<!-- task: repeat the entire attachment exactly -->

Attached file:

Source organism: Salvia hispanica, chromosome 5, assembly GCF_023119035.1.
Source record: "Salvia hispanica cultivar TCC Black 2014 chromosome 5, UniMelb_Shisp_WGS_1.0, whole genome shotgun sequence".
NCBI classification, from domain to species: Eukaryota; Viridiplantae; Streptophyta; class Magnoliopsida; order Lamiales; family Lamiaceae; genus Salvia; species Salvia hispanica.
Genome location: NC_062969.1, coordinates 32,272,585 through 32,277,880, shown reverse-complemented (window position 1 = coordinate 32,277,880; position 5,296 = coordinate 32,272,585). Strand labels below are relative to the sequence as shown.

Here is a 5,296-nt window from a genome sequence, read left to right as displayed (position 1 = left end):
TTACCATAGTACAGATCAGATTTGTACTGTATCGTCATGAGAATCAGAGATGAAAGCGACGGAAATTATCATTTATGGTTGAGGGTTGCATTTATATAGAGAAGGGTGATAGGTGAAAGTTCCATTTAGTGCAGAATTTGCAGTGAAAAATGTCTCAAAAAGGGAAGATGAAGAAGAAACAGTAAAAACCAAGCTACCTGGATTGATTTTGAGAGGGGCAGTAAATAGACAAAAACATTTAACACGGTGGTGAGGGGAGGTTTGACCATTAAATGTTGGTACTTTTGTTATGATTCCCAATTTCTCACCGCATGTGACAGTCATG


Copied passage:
Source organism: Salvia hispanica, chromosome 5, assembly GCF_023119035.1.
Source record: "Salvia hispanica cultivar TCC Black 2014 chromosome 5, UniMelb_Shisp_WGS_1.0, whole genome shotgun sequence".
NCBI classification, from domain to species: Eukaryota; Viridiplantae; Streptophyta; class Magnoliopsida; order Lamiales; family Lamiaceae; genus Salvia; species Salvia hispanica.
Genome location: NC_062969.1, coordinates 32,272,585 through 32,277,880, shown reverse-complemented (window position 1 = coordinate 32,277,880; position 5,296 = coordinate 32,272,585). Strand labels below are relative to the sequence as shown.

Here is a 5,296-nt window from a genome sequence, read left to right as displayed (position 1 = left end):
TTACCATAGTACAGATCAGATTTGTACTGTATCGTCATGAGAATCAGAGATGAAAGCGACGGAAATTATCATTTATGGTTGAGGGTTGCATTTATATAGAGAAGGGTGATAGGTGAAAGTTCCATTTAGTGCAGAATTTGCAGTGAAAAATGTCTCAAAAAGGGAAGATGAAGAAGAAACAGTAAAAACCAAGCTACCTGGATTGATTTTGAGAGGGGCAGTAAATAGACAAAAACATTTAACACGGTGGTGAGGGGAGGTTTGACCATTAAATGTTGGTACTTTTGTTATGATTCCCAATTTCTCACCGCATGTGACAGTCATG